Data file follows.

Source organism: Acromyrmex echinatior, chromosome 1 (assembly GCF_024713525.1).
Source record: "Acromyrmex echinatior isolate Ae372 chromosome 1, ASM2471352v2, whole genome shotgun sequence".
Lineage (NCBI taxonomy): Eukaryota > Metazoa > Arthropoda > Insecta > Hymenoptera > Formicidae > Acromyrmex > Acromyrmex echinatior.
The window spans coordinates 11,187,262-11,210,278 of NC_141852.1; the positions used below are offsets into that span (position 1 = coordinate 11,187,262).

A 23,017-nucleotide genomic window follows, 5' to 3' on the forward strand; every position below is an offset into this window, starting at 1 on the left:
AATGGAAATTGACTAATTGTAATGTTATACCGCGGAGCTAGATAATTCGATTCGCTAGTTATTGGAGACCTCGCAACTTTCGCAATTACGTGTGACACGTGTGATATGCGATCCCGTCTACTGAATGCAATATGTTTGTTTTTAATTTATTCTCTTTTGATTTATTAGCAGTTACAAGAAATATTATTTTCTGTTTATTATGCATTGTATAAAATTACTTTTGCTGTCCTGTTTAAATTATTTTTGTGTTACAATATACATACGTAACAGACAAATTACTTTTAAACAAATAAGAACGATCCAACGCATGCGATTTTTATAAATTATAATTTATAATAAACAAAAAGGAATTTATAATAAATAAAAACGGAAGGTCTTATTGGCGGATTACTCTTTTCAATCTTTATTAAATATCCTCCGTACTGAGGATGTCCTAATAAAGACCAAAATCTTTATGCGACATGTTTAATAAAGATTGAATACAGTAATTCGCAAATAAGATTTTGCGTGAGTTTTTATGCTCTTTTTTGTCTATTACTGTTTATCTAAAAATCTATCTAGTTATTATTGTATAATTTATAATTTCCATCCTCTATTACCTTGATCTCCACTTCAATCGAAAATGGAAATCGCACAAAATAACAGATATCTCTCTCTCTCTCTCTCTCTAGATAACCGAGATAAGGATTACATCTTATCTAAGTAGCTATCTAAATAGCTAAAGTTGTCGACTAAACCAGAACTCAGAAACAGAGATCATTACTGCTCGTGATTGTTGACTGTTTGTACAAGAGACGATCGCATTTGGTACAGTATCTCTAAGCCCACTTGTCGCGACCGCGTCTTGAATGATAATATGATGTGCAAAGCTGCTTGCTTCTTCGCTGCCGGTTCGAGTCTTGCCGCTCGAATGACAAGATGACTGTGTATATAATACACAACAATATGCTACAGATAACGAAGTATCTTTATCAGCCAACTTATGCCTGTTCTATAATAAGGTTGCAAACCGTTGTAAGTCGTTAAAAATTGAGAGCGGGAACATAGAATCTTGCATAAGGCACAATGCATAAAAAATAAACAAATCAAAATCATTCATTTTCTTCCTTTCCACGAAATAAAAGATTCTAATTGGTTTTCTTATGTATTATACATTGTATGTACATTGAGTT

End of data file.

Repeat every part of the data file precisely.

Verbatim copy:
Source organism: Acromyrmex echinatior, chromosome 1 (assembly GCF_024713525.1).
Source record: "Acromyrmex echinatior isolate Ae372 chromosome 1, ASM2471352v2, whole genome shotgun sequence".
Lineage (NCBI taxonomy): Eukaryota > Metazoa > Arthropoda > Insecta > Hymenoptera > Formicidae > Acromyrmex > Acromyrmex echinatior.
The window spans coordinates 11,187,262-11,210,278 of NC_141852.1; the positions used below are offsets into that span (position 1 = coordinate 11,187,262).

A 23,017-nucleotide genomic window follows, 5' to 3' on the forward strand; every position below is an offset into this window, starting at 1 on the left:
AATGGAAATTGACTAATTGTAATGTTATACCGCGGAGCTAGATAATTCGATTCGCTAGTTATTGGAGACCTCGCAACTTTCGCAATTACGTGTGACACGTGTGATATGCGATCCCGTCTACTGAATGCAATATGTTTGTTTTTAATTTATTCTCTTTTGATTTATTAGCAGTTACAAGAAATATTATTTTCTGTTTATTATGCATTGTATAAAATTACTTTTGCTGTCCTGTTTAAATTATTTTTGTGTTACAATATACATACGTAACAGACAAATTACTTTTAAACAAATAAGAACGATCCAACGCATGCGATTTTTATAAATTATAATTTATAATAAACAAAAAGGAATTTATAATAAATAAAAACGGAAGGTCTTATTGGCGGATTACTCTTTTCAATCTTTATTAAATATCCTCCGTACTGAGGATGTCCTAATAAAGACCAAAATCTTTATGCGACATGTTTAATAAAGATTGAATACAGTAATTCGCAAATAAGATTTTGCGTGAGTTTTTATGCTCTTTTTTGTCTATTACTGTTTATCTAAAAATCTATCTAGTTATTATTGTATAATTTATAATTTCCATCCTCTATTACCTTGATCTCCACTTCAATCGAAAATGGAAATCGCACAAAATAACAGATATCTCTCTCTCTCTCTCTCTCTAGATAACCGAGATAAGGATTACATCTTATCTAAGTAGCTATCTAAATAGCTAAAGTTGTCGACTAAACCAGAACTCAGAAACAGAGATCATTACTGCTCGTGATTGTTGACTGTTTGTACAAGAGACGATCGCATTTGGTACAGTATCTCTAAGCCCACTTGTCGCGACCGCGTCTTGAATGATAATATGATGTGCAAAGCTGCTTGCTTCTTCGCTGCCGGTTCGAGTCTTGCCGCTCGAATGACAAGATGACTGTGTATATAATACACAACAATATGCTACAGATAACGAAGTATCTTTATCAGCCAACTTATGCCTGTTCTATAATAAGGTTGCAAACCGTTGTAAGTCGTTAAAAATTGAGAGCGGGAACATAGAATCTTGCATAAGGCACAATGCATAAAAAATAAACAAATCAAAATCATTCATTTTCTTCCTTTCCACGAAATAAAAGATTCTAATTGGTTTTCTTATGTATTATACATTGTATGTACATTGAGTT